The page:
A friend and I were moseying around in a civilized park–acres of lawn, old trees, a pond with ducks, play spaces for kids. I was enjoying it all, casually looking around. Suddenly, “Am I seeing what I think I’m seeing? Is it possible?” I pointed. Over there, it looked very much like a big boa constrictor swaying through the grass. Here? Could it be?
Since neither of us feels the usual revulsion to snakes, we ambled in that direction to see what was what. Sure enough. Two big boas were sidling around on the lawn, seemingly at ease and unconcerned with things around them. Two people were there, too. They turned out to be “walking” the boas which were part of their educational menagerie—they take animals into schools, to give the kids new experience. We had a fine time with all of them—people and boas—in spite of the loud scolding from nearby grackles.
Later, I began to reflect: how do we respond to the incongruous, the thing that doesn’t fit, the totally unexpected? I’m not thinking here about tragedies that completely alter or even destroy people’s lives. I’m wondering about the smaller, but still incongruent, experiences. Like boas in a civilized park.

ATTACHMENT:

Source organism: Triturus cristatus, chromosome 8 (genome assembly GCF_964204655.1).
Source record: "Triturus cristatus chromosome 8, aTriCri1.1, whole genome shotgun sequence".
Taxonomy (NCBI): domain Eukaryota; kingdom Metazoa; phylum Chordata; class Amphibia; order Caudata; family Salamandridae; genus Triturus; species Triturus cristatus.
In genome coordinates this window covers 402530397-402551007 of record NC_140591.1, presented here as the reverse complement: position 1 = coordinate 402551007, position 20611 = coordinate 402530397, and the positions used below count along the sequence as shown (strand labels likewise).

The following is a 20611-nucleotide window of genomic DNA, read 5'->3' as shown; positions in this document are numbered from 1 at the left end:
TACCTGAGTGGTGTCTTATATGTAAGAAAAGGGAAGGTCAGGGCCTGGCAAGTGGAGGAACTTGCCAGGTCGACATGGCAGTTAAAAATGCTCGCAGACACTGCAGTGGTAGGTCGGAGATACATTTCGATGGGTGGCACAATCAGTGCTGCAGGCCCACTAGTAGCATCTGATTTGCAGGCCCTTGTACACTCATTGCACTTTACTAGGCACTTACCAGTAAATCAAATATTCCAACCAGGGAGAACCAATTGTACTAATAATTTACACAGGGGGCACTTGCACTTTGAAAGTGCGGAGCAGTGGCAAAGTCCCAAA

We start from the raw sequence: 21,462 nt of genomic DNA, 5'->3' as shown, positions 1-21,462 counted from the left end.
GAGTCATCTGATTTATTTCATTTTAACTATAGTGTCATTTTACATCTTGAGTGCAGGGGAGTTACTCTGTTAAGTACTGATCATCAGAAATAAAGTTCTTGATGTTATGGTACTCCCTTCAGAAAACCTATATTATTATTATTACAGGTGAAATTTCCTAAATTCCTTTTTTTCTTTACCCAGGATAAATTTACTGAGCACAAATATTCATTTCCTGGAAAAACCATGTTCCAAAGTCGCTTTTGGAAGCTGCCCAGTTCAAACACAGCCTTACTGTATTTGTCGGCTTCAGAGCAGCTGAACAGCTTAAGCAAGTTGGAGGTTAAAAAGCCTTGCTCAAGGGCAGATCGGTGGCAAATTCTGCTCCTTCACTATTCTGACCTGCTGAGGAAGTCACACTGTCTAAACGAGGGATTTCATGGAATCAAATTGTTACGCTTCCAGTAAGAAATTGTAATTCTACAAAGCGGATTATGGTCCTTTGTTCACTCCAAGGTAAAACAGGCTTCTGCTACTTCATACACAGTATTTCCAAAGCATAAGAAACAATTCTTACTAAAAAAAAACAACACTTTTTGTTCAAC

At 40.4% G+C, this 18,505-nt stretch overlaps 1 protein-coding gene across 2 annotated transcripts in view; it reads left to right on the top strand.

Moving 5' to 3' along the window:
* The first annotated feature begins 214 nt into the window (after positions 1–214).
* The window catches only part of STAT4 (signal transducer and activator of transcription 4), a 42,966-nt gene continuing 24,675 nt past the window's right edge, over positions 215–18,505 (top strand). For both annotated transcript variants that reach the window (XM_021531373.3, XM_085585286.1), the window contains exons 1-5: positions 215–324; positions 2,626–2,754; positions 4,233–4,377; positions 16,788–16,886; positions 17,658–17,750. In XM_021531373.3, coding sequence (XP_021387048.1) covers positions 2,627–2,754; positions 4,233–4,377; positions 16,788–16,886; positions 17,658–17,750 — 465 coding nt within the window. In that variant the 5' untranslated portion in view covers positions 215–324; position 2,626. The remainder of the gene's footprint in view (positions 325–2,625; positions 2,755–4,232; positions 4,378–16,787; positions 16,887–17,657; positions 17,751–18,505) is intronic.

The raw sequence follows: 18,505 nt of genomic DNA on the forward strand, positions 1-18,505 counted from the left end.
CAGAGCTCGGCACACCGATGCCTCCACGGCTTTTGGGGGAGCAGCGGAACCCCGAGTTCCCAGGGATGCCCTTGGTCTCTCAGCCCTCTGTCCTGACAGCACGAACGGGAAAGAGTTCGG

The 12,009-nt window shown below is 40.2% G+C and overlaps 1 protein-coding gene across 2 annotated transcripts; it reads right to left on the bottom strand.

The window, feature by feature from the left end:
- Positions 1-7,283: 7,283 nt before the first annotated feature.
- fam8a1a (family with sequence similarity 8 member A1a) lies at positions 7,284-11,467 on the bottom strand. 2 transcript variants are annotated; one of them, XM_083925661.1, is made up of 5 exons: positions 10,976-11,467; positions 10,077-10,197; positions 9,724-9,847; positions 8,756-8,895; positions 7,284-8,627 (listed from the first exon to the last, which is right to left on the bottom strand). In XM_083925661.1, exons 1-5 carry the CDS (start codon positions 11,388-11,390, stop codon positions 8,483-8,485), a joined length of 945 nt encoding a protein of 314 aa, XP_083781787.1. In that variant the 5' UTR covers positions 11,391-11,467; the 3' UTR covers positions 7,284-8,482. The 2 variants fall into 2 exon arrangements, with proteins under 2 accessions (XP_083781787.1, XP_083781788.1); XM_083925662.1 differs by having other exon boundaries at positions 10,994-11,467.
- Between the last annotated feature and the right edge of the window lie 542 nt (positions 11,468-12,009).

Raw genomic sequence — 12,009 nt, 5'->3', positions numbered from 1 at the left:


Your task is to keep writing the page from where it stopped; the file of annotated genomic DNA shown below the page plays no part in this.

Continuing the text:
Comedians say that incongruities and the unexpected give them much of their material. We can agree. Shown to us in certain ways, surprising inconsistencies can give rise to much humor. On the other end of the response continuum, my father exploded in anger if anything surprised him by being out of place.
So, some of us laugh at sudden incongruities. Others don’t. Still others respond with curiosity: “What is thatdoing here?” Investigation usually follows. It can be interesting to discover what our own reactions are. Do we open toward the unexpected with willingness or fascination? Do we instantly shut ourselves down in self-defense, perceiving the unexpected as threat? Do we feel wonder: “Wow—look at that!”
Our instantaneous responses may indicate how we face our daily living in the larger sense. Are we braced for trouble? Do we expect to be thrilled and fascinated by the day’s events?
For me – well, I wouldn’t want to have missed playing, even cautiously, with a boa constrictor for once in my life. And I wonder what I have missed at other times, when caution shut a door.